DATES: March 12 – 18th
Check out the Libro Traficante website (click here) to get all the information you need: dates, where they will be stopping, more authors joining the caravan, etc., and their listing of what books Arizona has specifically banned.
And stay tuned for La Bloga writer, Michael Sedano’s posts. He will be joining the caravan and reporting from the road starting on March 12th. Orale Em Sedano!
“Once a government is committed to the principle of silencing the voice of opposition, it has only one way to go, and that is down the path of increasingly repressive measures, until it becomes a source of terror to all its citizens and creates a country where everyone lives in fear.”
This is how the legislature in Arizona sees Mexican American Studies and our books—as a “voice of opposition” and Arizona's “repressive measures” certainly have brought fear to many in Arizona and people in other states worry that their programs and books could be next. Fear. In the Mexican American Studies curriculum listing of books, the "opposition" this literature and these texts confront is ignorance, prejudice, and exclusion. Mexican American Studies and the diverse literature it offers, enriches and complicates the American literary and historical landscape. It dares to question, it seeks to enlarge the scope of perspectives, it is without fear in its commitment for the inclusion of everyone’s history.
Acoma Pueblo Indian, Simon Ortiz, Arizona State University Regents Professor of English and American Indian Studies said: “I am very stunned and shocked and very pissed off that the Tucson Unified School District would ban Mexican American Studies and books like Rethinking Columbus: The Next Five hundred Years that includes works by Indigenous (Native) authors Leslie Marmon Silko, N. Scott Momaday, Winona LaDuke, Buffy St. Marie, Joy Harjo . . . The banning explicitly and pointedly shows it is not only Mexican American Studies and people and so-called illegal immigrants that are targeted but Indigenous studies and people as a whole.” (click here to read entire article)
Other books that are not Chicana, Chicano, or Mexican American are also on the list. And you may be surprised to see Shakespeare on the list. Yes—Arizona has banned Shakespeare’s The Tempest whose central themes focus on politics and religion, slavery, death and regeneration, friendship and forgiveness.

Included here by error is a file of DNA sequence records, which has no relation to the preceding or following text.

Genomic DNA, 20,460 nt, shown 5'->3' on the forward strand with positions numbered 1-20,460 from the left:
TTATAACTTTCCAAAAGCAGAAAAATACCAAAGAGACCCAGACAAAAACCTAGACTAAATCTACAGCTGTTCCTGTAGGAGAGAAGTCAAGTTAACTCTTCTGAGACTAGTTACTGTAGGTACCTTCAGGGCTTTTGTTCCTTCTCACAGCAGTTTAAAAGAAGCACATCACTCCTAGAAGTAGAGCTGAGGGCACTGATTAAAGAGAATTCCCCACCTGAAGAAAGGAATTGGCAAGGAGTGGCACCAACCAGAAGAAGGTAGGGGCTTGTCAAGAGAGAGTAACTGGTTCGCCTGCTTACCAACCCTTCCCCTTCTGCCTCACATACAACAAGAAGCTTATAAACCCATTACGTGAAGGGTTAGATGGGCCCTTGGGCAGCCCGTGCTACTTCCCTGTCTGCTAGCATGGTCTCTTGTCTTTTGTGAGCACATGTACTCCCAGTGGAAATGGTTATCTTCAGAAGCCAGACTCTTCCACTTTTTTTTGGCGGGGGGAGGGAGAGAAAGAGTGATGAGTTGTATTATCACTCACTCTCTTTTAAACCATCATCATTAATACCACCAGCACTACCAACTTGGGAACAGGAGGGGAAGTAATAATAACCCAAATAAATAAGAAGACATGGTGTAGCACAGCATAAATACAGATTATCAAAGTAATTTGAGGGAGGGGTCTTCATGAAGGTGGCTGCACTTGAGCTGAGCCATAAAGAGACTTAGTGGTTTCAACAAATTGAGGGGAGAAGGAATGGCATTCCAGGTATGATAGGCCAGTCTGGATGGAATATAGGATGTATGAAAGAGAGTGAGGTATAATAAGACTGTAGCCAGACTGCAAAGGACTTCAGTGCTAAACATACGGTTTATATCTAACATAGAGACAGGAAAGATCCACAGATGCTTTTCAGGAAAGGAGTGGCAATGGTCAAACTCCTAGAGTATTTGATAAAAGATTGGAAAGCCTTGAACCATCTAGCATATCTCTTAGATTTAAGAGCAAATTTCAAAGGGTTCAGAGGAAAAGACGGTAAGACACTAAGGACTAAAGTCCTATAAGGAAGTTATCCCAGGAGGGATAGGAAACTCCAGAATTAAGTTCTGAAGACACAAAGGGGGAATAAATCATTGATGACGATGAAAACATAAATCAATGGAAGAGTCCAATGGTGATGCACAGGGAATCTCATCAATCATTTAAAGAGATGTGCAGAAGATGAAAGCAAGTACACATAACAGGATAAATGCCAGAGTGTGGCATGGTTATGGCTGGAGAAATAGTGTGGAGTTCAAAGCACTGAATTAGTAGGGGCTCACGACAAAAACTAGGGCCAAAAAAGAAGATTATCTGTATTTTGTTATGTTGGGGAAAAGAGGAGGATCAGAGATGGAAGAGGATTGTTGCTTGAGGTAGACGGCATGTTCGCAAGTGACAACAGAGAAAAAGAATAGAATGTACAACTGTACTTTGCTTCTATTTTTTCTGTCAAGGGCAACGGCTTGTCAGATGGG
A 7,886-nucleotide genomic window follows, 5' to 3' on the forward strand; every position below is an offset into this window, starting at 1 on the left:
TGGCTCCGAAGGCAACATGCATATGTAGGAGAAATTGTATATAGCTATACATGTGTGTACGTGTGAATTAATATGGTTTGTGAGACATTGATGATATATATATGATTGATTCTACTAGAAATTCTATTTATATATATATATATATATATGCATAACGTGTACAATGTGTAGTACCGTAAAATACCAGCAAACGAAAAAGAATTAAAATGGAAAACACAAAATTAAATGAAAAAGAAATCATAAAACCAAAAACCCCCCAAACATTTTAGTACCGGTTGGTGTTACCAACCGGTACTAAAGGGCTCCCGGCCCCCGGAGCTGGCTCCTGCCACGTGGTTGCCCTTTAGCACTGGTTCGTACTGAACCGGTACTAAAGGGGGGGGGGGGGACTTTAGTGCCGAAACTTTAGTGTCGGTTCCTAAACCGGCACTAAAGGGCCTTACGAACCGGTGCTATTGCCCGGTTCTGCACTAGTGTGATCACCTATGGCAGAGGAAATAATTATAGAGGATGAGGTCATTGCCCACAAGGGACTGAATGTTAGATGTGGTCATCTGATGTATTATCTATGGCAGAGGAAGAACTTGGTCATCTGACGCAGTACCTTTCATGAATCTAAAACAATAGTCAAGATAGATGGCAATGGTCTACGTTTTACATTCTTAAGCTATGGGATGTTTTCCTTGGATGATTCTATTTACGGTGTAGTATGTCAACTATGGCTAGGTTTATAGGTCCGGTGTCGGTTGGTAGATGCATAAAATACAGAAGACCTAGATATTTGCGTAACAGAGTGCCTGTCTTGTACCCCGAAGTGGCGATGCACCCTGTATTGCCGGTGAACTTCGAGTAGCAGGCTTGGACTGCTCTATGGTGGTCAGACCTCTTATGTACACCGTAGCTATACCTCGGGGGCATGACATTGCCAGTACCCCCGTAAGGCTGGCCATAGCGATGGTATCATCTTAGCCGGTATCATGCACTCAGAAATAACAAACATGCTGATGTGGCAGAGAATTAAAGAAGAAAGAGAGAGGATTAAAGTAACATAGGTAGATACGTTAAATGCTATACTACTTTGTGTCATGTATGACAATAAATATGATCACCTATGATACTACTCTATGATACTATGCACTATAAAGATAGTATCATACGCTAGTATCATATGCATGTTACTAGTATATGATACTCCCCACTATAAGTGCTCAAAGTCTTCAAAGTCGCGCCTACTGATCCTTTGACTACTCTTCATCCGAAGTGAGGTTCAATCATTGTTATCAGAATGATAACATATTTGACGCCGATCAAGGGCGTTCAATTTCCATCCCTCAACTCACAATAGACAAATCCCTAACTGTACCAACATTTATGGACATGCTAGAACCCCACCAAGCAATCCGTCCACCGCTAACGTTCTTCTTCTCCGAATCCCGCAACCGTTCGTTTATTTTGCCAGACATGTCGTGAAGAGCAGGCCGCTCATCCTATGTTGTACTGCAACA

Manuel Muñoz, a professor at The University of Arizona’s creative writing program is a short story writer and novelist. He has won countless awards for his fiction. His collection of short stories, ZigZagger: Stories is on the banned list.
Writer and playwright, José Antonio Burciaga’s Drink Cultura: Chicanismo was also banned. Do you think that maybe they were worried about “cultura” in the title? Is it fear again because we refuse to assimilate to some kind of definition they believe is the only definition for what it means to be “American"? Do you think so? This is an important book of essays focusing on Mexican American and Chicano perspectives and complexities in order to discuss the theme of identity.
Another University of Arizona professor, Charlest M. Tatum, has published two anthologies of Chicana and Chicano writing. New Chicana/Chicano Writing and books like this one are important for emerging writers. Publisher’s weekly wrote: “Impressive collection of poetry and short stories.”
Elizabeth “Betita” Martinez has been such an important writer, activist, educator. Both her books are on the banned list. The first is 500 Years of Chicano History in Pictures. Of course they would ban this book! It has photographic evidence of the struggles Chicanas and Chicanos have had to endure to make progress. As well, her other book, De Colores Means All of Us: Latina Views for a Multi-Colored Century supports her history in pictures with essays that focus on various Chicanas who participated and witnessed movements for civil rights, women’s empowerment, etc. These two books are very important in the understanding of Chicana history and strength.
This prestigious banned list also includes Ana Castillo’s novel of memory and loss: So Far From God. Castillo's novel is set in the imagined town of Tome, New Mexico. Sofia and her daughters (Fe, Esperanza, Caridad, and La Loca) face a number of personal, social, cultural and environmental challenges and struggles. The first three sisters’ names translate to “faith, hope and charity.”
There are many more books listed (CLICK HERE)-- (on this website, find the link "Banned Book List" and you'll be able to download the listing). I ask you to join in solidarity to get the word out, to tell everyone what Libro Traficante is doing—publically speaking out against the banning of Mexican American Studies, Ethnic Studies, against censorship of our libros-- nuestra cultura. A society cannot grow and flourish without art, without literature and culture. Stop the fear. Stop the ignorance. You can be a part of Libro Traficante! Just click on the Libro Traficante website.
Wishing you, Dear Bloga reader—a Libro Traficante literary month of March! Orale!